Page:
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Rita_Lot
Posts: 1
Registered: ‎05-25-2011

Exercise for the brain

It's been while since I've read what would be considered good literature and after looking at the stacks of books that I have read I thought it would be a good idea to reread a favorite from High School, Jane Eyre. So here I am trying to get through the first few pages and i'm thinking, what did I get myself into. Getting use to the formal language took some time and yes I did have to reread pages and chapters multiple times, but I'm loving the challenge. I find myself checking the dictionary frequently and actually thinking! Yes, I'll admit it. I'm marking up the book with post its and making notes in the margins. Looking forward to any suggestions.
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chad
Posts: 1,477
Registered: ‎10-25-2006
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Re: Exercise for the brain

[ Edited ]

Rita_Lot wrote:
It's been while since I've read what would be considered good literature and after looking at the stacks of books that I have read I thought it would be a good idea to reread a favorite from High School, Jane Eyre. So here I am trying to get through the first few pages and i'm thinking, what did I get myself into. Getting use to the formal language took some time and yes I did have to reread pages and chapters multiple times, but I'm loving the challenge. I find myself checking the dictionary frequently and actually thinking! Yes, I'll admit it. I'm marking up the book with post its and making notes in the margins. Looking forward to any suggestions.


 

Well, sometimes school makes the classics "required" reading material- and they never should be. Just don't give yourself a test at the end of it.:smileywink:

 

Chad

 

PS- I think the B&N editions have study questions in the back, but no answers to them- I think there are no right or wrong answers......:smileysad:

 

Frequent Contributor
Sleeves_Rolled_Up
Posts: 66
Registered: ‎05-09-2011
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Re: Exercise for the brain


chad wrote:

Rita_Lot wrote:
It's been while since I've read what would be considered good literature and after looking at the stacks of books that I have read I thought it would be a good idea to reread a favorite from High School, Jane Eyre. So here I am trying to get through the first few pages and i'm thinking, what did I get myself into. Getting use to the formal language took some time and yes I did have to reread pages and chapters multiple times, but I'm loving the challenge. I find myself checking the dictionary frequently and actually thinking! Yes, I'll admit it. I'm marking up the book with post its and making notes in the margins. Looking forward to any suggestions.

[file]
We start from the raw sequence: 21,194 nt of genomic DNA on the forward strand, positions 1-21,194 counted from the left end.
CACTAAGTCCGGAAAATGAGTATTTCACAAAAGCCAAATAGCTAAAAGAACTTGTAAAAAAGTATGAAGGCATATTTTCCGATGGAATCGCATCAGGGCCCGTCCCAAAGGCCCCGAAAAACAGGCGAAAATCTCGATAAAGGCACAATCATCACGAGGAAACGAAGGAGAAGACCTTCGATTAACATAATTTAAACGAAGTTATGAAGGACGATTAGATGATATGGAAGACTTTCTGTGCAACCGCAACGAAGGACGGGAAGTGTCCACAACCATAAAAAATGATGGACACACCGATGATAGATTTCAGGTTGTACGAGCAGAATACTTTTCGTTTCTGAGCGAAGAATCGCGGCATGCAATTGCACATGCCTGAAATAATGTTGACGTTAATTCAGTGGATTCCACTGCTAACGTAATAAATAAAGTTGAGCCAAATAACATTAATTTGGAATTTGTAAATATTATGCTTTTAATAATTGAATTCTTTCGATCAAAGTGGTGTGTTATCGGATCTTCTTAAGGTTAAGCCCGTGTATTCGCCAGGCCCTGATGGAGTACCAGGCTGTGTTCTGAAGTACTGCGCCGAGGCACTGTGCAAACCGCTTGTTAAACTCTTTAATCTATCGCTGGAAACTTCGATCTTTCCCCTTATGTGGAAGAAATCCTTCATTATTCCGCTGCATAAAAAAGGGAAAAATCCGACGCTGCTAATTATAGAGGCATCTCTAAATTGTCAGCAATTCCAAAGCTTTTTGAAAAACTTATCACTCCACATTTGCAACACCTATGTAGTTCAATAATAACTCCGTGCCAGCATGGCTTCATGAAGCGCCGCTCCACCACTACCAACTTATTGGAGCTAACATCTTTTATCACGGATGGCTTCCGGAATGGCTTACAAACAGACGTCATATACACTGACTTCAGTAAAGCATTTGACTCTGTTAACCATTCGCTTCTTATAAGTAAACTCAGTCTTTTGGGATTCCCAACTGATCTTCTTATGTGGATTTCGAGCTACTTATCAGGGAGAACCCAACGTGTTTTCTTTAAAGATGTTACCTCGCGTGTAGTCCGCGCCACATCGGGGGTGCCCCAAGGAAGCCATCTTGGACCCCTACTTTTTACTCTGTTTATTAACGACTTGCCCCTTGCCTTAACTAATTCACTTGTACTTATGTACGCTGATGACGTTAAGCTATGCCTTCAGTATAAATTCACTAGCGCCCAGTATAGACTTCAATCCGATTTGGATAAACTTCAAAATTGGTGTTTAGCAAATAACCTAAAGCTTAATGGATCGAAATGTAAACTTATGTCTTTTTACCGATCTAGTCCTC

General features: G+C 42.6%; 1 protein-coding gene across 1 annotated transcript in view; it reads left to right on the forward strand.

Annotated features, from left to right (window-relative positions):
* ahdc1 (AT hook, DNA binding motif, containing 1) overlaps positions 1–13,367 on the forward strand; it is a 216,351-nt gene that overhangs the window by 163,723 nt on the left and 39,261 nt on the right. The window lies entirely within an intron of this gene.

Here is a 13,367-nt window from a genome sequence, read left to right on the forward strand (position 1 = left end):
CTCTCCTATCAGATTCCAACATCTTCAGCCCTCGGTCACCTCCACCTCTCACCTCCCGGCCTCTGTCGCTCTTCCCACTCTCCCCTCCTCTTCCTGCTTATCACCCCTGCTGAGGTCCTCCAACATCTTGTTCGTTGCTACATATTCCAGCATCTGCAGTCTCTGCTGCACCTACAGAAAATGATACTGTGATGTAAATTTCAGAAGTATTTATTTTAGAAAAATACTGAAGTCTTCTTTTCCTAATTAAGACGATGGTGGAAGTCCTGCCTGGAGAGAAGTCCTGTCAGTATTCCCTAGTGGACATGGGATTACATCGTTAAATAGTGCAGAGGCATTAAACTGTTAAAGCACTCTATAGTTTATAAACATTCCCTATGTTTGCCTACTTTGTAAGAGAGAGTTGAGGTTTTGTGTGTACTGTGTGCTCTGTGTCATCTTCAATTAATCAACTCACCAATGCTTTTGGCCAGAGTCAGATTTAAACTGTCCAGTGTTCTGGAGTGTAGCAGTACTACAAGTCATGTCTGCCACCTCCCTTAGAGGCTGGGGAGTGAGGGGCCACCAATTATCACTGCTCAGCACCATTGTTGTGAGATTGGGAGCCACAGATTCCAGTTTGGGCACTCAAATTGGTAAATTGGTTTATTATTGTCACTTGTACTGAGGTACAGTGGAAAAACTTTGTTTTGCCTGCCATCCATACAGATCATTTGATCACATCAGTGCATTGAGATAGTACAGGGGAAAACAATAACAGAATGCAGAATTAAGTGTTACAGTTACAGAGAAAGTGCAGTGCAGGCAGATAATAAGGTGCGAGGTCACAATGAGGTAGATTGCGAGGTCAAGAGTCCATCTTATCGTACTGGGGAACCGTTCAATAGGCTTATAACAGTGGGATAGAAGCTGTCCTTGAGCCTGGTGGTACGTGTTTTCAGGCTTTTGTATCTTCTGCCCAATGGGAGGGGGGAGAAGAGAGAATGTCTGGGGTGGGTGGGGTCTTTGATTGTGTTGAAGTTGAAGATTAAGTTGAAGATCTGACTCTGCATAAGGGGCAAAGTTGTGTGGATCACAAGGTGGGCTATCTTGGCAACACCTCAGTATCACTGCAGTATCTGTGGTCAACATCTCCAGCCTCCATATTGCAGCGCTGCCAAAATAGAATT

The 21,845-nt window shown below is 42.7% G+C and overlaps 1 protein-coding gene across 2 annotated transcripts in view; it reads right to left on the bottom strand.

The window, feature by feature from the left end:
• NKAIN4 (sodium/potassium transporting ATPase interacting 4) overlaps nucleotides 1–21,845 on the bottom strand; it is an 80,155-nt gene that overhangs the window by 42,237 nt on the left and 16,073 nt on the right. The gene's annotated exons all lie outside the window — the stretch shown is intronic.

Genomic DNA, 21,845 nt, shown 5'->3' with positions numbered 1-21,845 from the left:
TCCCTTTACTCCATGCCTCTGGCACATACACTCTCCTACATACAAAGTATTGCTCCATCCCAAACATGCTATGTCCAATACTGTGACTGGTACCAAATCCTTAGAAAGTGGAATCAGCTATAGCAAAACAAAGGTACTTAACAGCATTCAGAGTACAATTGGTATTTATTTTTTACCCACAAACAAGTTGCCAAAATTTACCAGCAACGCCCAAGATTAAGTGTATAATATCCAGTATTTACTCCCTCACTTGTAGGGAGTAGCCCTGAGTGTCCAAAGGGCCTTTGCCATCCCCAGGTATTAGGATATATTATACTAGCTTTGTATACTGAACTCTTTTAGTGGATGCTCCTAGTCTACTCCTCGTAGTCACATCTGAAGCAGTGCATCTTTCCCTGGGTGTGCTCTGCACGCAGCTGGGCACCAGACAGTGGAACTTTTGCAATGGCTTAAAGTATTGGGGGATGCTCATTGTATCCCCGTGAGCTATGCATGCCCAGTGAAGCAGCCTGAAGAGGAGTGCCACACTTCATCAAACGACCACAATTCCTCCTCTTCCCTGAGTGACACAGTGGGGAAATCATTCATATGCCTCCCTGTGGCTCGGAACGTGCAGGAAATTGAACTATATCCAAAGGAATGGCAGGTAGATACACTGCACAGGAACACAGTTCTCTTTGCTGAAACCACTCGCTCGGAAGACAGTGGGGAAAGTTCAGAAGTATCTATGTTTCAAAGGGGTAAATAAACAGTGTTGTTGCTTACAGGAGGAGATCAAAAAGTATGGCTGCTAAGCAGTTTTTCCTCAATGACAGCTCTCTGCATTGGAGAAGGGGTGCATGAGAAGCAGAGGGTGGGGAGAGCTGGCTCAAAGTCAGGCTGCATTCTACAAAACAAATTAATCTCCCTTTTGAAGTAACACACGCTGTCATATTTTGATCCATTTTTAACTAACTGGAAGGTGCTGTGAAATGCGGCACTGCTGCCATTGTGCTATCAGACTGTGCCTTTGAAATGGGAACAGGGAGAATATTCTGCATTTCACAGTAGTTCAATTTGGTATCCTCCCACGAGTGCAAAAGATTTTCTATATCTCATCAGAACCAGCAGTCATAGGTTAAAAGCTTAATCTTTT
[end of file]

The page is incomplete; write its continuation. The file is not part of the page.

Well, sometimes school makes the classics "required" reading material- and they never should be. Just don't give yourself a test at the end of it.:smileywink:

 

Chad

 

PS- I think the B&N editions have study questions in the back, but no answers to them- I think there are no right or wrong answers......:smileysad:

 


Maybe by not giving the answers they're subtly agreeing with you that the reader should draw their own conclusions :smileywink: I don't remember feeling very engaged with the literature I read at school, but now, years later, I've come full circle. Perhaps that was my teachers' plan all along, the cunning devils! :smileyhappy:

The Cambridge List: a wickedly funny novel of gods, sex and death.
http://www.the-cambridge-list.blogspot.com
Inspired Correspondent
Camoena
Posts: 65
Registered: ‎03-09-2011

Re: Exercise for the brain

I'm willing to bet you're done with Jane Eyre now.  So I'll just say this for next time you get yourself into a conundrum with heavy reading.

 

In my mom's AP English class, there was a reading list that we had to pick "x" number of books off of during the semester.  Generally we weren't required to do major projects or anything over our own selections, but we did keep a dialectic journal.  As much of a pain in the rear as it was at times, it really was pretty useful in making notes.

 

Essentially, you have three columns:

 

In the first column, keep track of the page number.

 

In the second column, write down the literary device being used, if applicable.  Things like "foreshadowing", "repetition", etc. can help you keep track of the devices the author uses, and this may be helpful if you're being at all critical of the text.

 

In the third column, write your reactions to the text or quotes pertaining to column #2.  You can put pretty much anything here, and it's a more comprehensive view than trying to go back through 157 post-its later.

'A good bookshop is just a genteel Black Hole that knows how to read.' --Terry Pratchett, Guards! Guards!
Reader 4
Anchoress
Posts: 2
Registered: ‎05-15-2011
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Re: Exercise for the brain

Rita,